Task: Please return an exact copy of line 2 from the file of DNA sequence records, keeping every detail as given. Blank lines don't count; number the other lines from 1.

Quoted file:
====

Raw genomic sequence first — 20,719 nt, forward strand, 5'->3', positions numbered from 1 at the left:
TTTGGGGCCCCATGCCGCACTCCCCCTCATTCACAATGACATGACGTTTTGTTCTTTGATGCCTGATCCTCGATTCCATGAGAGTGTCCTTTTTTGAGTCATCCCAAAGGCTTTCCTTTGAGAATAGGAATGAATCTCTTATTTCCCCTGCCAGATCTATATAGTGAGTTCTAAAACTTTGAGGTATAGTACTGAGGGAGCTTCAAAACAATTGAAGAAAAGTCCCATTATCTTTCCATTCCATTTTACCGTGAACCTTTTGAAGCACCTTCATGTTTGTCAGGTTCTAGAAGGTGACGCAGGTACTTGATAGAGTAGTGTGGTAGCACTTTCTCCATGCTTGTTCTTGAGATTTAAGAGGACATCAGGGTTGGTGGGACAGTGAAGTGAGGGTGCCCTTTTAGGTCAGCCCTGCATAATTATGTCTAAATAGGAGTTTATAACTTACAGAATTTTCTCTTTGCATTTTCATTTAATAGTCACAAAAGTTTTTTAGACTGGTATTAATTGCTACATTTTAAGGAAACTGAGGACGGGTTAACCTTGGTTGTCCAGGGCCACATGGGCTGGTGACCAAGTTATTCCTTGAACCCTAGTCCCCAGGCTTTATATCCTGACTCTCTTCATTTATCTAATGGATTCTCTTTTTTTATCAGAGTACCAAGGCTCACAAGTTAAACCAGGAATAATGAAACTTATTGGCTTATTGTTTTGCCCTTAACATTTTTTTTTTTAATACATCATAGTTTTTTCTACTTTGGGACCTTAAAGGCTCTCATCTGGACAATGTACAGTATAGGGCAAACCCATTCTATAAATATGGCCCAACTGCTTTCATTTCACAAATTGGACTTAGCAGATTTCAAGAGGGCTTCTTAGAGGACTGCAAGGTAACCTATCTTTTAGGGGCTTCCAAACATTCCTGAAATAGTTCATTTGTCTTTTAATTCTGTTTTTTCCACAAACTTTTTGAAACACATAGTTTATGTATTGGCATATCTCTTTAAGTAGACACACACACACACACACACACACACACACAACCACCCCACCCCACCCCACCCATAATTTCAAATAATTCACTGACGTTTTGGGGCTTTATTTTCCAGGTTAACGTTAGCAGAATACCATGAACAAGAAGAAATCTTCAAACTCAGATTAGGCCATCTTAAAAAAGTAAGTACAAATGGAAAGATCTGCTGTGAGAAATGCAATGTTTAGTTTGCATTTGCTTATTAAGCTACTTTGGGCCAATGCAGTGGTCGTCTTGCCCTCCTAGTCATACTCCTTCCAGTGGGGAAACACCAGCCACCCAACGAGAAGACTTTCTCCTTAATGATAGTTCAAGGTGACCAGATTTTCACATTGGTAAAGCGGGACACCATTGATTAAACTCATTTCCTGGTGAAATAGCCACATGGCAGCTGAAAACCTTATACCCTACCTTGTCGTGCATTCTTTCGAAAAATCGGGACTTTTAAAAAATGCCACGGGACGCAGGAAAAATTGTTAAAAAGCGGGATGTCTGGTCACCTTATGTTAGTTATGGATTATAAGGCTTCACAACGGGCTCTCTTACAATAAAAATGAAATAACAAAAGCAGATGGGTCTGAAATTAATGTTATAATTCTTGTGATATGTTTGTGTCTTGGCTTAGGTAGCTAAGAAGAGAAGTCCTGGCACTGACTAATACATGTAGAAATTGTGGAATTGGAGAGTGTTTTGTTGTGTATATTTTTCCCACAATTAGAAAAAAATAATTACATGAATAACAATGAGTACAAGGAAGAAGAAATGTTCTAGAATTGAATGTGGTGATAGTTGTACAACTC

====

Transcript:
TTTGGGGCCCCATGCCGCACTCCCCCTCATTCACAATGACATGACGTTTTGTTCTTTGATGCCTGATCCTCGATTCCATGAGAGTGTCCTTTTTTGAGTCATCCCAAAGGCTTTCCTTTGAGAATAGGAATGAATCTCTTATTTCCCCTGCCAGATCTATATAGTGAGTTCTAAAACTTTGAGGTATAGTACTGAGGGAGCTTCAAAACAATTGAAGAAAAGTCCCATTATCTTTCCATTCCATTTTACCGTGAACCTTTTGAAGCACCTTCATGTTTGTCAGGTTCTAGAAGGTGACGCAGGTACTTGATAGAGTAGTGTGGTAGCACTTTCTCCATGCTTGTTCTTGAGATTTAAGAGGACATCAGGGTTGGTGGGACAGTGAAGTGAGGGTGCCCTTTTAGGTCAGCCCTGCATAATTATGTCTAAATAGGAGTTTATAACTTACAGAATTTTCTCTTTGCATTTTCATTTAATAGTCACAAAAGTTTTTTAGACTGGTATTAATTGCTACATTTTAAGGAAACTGAGGACGGGTTAACCTTGGTTGTCCAGGGCCACATGGGCTGGTGACCAAGTTATTCCTTGAACCCTAGTCCCCAGGCTTTATATCCTGACTCTCTTCATTTATCTAATGGATTCTCTTTTTTTATCAGAGTACCAAGGCTCACAAGTTAAACCAGGAATAATGAAACTTATTGGCTTATTGTTTTGCCCTTAACATTTTTTTTTTTAATACATCATAGTTTTTTCTACTTTGGGACCTTAAAGGCTCTCATCTGGACAATGTACAGTATAGGGCAAACCCATTCTATAAATATGGCCCAACTGCTTTCATTTCACAAATTGGACTTAGCAGATTTCAAGAGGGCTTCTTAGAGGACTGCAAGGTAACCTATCTTTTAGGGGCTTCCAAACATTCCTGAAATAGTTCATTTGTCTTTTAATTCTGTTTTTTCCACAAACTTTTTGAAACACATAGTTTATGTATTGGCATATCTCTTTAAGTAGACACACACACACACACACACACACACACACAACCACCCCACCCCACCCCACCCATAATTTCAAATAATTCACTGACGTTTTGGGGCTTTATTTTCCAGGTTAACGTTAGCAGAATACCATGAACAAGAAGAAATCTTCAAACTCAGATTAGGCCATCTTAAAAAAGTAAGTACAAATGGAAAGATCTGCTGTGAGAAATGCAATGTTTAGTTTGCATTTGCTTATTAAGCTACTTTGGGCCAATGCAGTGGTCGTCTTGCCCTCCTAGTCATACTCCTTCCAGTGGGGAAACACCAGCCACCCAACGAGAAGACTTTCTCCTTAATGATAGTTCAAGGTGACCAGATTTTCACATTGGTAAAGCGGGACACCATTGATTAAACTCATTTCCTGGTGAAATAGCCACATGGCAGCTGAAAACCTTATACCCTACCTTGTCGTGCATTCTTTCGAAAAATCGGGACTTTTAAAAAATGCCACGGGACGCAGGAAAAATTGTTAAAAAGCGGGATGTCTGGTCACCTTATGTTAGTTATGGATTATAAGGCTTCACAACGGGCTCTCTTACAATAAAAATGAAATAACAAAAGCAGATGGGTCTGAAATTAATGTTATAATTCTTGTGATATGTTTGTGTCTTGGCTTAGGTAGCTAAGAAGAGAAGTCCTGGCACTGACTAATACATGTAGAAATTGTGGAATTGGAGAGTGTTTTGTTGTGTATATTTTTCCCACAATTAGAAAAAAATAATTACATGAATAACAATGAGTACAAGGAAGAAGAAATGTTCTAGAATTGAATGTGGTGATAGTTGTACAACTC